Conclusion: Of course, we who know Christ have already received the Holy Spirit, for without Him we would not be Christians at all! But we can still ask for a greater filling of the Spirit in our lives and for greater power to live for Christ and to overcome sin. And we can learn from Jesus what kind of prayer warriors God wants us to be.

I would like to conclude with a quote from Andrew Murray's book entitled With Christ in the School of Prayer, in which he comments on Luke 11:1, where the disciples asked Jesus, “Lord, teach us to pray”:
Yes, let us joyfully say, ignorant and feeble though we be, 'Lord, teach us to pray': 
Blessed Lord! Who ever lives to pray, You can teach me to pray, me to ever live to pray. In this You love to make me share Your glory in heaven, that I should pray without ceasing, and ever stand as a priest in the presence of my God.
Lord Jesus! I ask You this day to enroll my name among those who confess that they do not know how to pray as they ought, and specially ask You for a course in teaching in prayer. Lord! Teach me to wait with You in the school and give You time to train me. May a deep sense of my ignorance, the wonderful privilege and power of prayer, of the need of the Holy Spirit as the Spirit of prayer, lead me to cast away my thoughts of what I think I know, and make me kneel before You in true teachableness and poverty of spirit.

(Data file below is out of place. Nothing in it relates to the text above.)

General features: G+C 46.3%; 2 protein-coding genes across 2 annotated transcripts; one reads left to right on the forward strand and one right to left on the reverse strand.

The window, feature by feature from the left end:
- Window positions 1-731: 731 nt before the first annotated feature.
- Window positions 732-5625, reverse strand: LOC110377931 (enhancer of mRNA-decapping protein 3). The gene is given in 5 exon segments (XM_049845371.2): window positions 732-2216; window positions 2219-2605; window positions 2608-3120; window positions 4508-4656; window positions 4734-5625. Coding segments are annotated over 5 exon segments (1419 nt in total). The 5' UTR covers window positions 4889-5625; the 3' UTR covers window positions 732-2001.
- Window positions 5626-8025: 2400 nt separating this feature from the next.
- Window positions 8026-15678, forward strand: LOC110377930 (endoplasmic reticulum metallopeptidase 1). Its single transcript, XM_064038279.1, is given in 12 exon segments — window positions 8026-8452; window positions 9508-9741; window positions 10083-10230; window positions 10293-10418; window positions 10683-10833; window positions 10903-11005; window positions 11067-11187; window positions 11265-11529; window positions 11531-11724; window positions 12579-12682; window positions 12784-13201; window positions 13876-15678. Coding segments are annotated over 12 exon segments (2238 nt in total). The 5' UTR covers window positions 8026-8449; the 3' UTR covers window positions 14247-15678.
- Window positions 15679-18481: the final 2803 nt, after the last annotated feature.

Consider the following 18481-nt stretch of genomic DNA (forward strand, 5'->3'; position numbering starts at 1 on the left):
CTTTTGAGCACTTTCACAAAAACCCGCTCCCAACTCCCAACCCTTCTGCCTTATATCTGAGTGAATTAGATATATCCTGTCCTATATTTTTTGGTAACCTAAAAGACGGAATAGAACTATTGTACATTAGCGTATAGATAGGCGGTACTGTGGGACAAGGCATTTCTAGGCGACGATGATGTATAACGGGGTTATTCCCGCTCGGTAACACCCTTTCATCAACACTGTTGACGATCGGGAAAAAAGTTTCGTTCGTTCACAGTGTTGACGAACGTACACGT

And fill me, Lord, with the confidence that with a teacher like You I shall learn to pray. In the assurance that I have as my teacher, Jesus, who is ever praying to the Father, and by His prayer rules the destinies of His Church and the world, I will not be afraid. As much as I need to know of the mysteries of the prayer-world, You will fold for me. And when I may not know, You will teach me to be strong in faith, giving glory to God.
Blessed Lord! You will not put to shame Your student who trusts You, nor, by Your grace, would he put You to shame either. Amen. (As cited by David Guzik, Commentary on Luke, e-Sword)

Friday, May 02, 2014

Parable of the Good Samaritan (Luke 10:25-37 Teaching Outline)

Introduction: Jeff Miller, pastor at Trinity Bible Church in Richardson, Texas, asks some penetrating questions regarding the application of this parable:
Do you look upon people as an inconvenience or an opportunity to serve? In your mind, are people obstacles to fulfilling your God-given purpose, or do people serve a central roll in God's purpose for your life? Depends on how your day is going, right? In the Parable of the Good Samaritan, Jesus offers penetrating insights into what it means to be someone's neighbor. He provides His own commentary on the second greatest commandment: “Love your neighbor as yourself.” He describes two religious individuals who choose to ignore the needs of people on their way to accomplish their tasks. He then describes one individual who sets aside his infinitely-less significant tasks in order to serve another person and so fulfill this second greatest commandment. This week, which description will best fit you? (From an abstract of an online sermon entitled, What's Your Hurry?)